Infrastructure Assets In Transport: Why Government Needs To Utilise Core Assets To Build Value

Infrastructure Assets In Transport: Why Government Needs To Utilise Core Assets To Build Value

Traditional revenue pools of transportation assets are drying up due to increased competition within and across modes, deteriorating overall macro-economic environment, and negative public response to rising charges. Asset owners world-wide, are augmenting core revenue sources such as ticketing and passenger chargers with ancillary streams for enhanced monetisation of their existing assets. Additionally, many asset owners are forging innovative partnerships across modes to extract higher returns.

In the wake of traditional revenue pools drying up here are a few key opportunities.

Boosting revenues through changing value proposition: Airports have boosted their value proposition with around 40% of overall revenue credited to non-aviation sources. While aviation charges are still an important revenue source, they are no longer the nucleus. Non-aviation activity has left airport operators with more creativity to generate additional revenue. Singapore’s Changi Airport is considered a world leader. In 2016, it earned $1.5 billion from sales at airport shops. It also offers theme gardens, jacuzzis, movie theaters, etc, providing travellers a five-star experience. Ratings agency ICRA has forecasted that non-aviation revenues at Indian airports will grow by 16.6% to reach Rs 16,150 crore by 2025.

According to a World Economic Forum and BCG report, transport asset owners could generate as much as 10-30% of overall revenue from ancillary sources.

Innovate across customer journey to augment offering: Globally, leading asset owners are extracting additional revenue from core assets by tailoring their offerings to unmet customer needs. For example, Japanese railways company JR-East generates over 30% revenues via offerings ranging from retail to office buildings. Digital advancements have also enabled provision of targeted offerings for various modes of transport. Seoul Metro, for example, has boosted retail revenues for subways in South Korea through “virtual” Tesco outlets with digital product display and home deliveries. The innovation encourages people to shop while they wait for trains. Some leading ports are also exploring digital avenues for revenue enhancement at terminals. Singapore port, for instance, has introduced a booking and subscription fee associated with electronic fleet management of cargo trucks. Some recently modernised leading airports like CSIA airport in Mumbai launched India’s most advanced airport navigation app supported through iBeacon technology and augmented reality. The app helps passengers with interactive navigation assistance, allows one to look up any section store or restaurant with just one click and enables passengers to receive information with regards to their flight.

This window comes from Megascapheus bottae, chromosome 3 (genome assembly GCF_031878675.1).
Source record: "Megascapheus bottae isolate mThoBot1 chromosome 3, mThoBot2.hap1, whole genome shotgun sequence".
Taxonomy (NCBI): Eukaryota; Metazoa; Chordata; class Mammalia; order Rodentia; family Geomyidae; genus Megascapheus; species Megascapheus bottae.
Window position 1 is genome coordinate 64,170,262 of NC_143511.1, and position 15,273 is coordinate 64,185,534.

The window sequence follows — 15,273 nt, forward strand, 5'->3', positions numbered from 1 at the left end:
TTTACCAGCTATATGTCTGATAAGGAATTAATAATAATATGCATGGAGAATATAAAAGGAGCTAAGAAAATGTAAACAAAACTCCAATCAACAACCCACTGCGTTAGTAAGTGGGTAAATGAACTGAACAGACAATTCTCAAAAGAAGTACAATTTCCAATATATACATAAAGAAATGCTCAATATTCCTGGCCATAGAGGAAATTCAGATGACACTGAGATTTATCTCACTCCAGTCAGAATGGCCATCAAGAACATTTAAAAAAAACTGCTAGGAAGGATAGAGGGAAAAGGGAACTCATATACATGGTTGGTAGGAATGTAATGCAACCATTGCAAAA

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Explore Value-Creating Partnerships: Asset owners are increasingly expanding their offerings for customers and other industry players. Railways is set to introduce on-board entertainment facilities which can be accessed via a smartphone or a laptop, with an estimated market potential of Rs 23 billion. Deutche Bahn, the largest rail company in Europe has launched an intermodal offering by way of bus and bike options for last mile connectivity beyond the railway station. Meanwhile, some owners have been leasing their core assets for adjacent business services. Railtel, a subsidiary of Indian Railways has built a broadband business on the rail infrastructure and is now leasing its assets to Google for high-speed Wi-Fi services. While the government of Gujarat GSECL and SunEdison have entered into a partnership to install solar panels along 19 km of the Narmada Canal to generate electricity. The project will generate 1MW clean energy per year, prevent evaporation of 9000KL of water without any additional land to set up. Following suit is the Maharashtra government which hopes to launch a 7.5MW solar power plant in Jalgaon in partnership with various private players to avoid land acquisition hassles.

It is easy to take a functional view of various transportation assets—be it airports, rail, highways or ports—but there is so much more opportunity. Asset owners must maximise the potential of their core assets in a manner that supports growth, improves customer satisfaction and also creates opportunities for generating income.

 

Source Link – The Finacial Express

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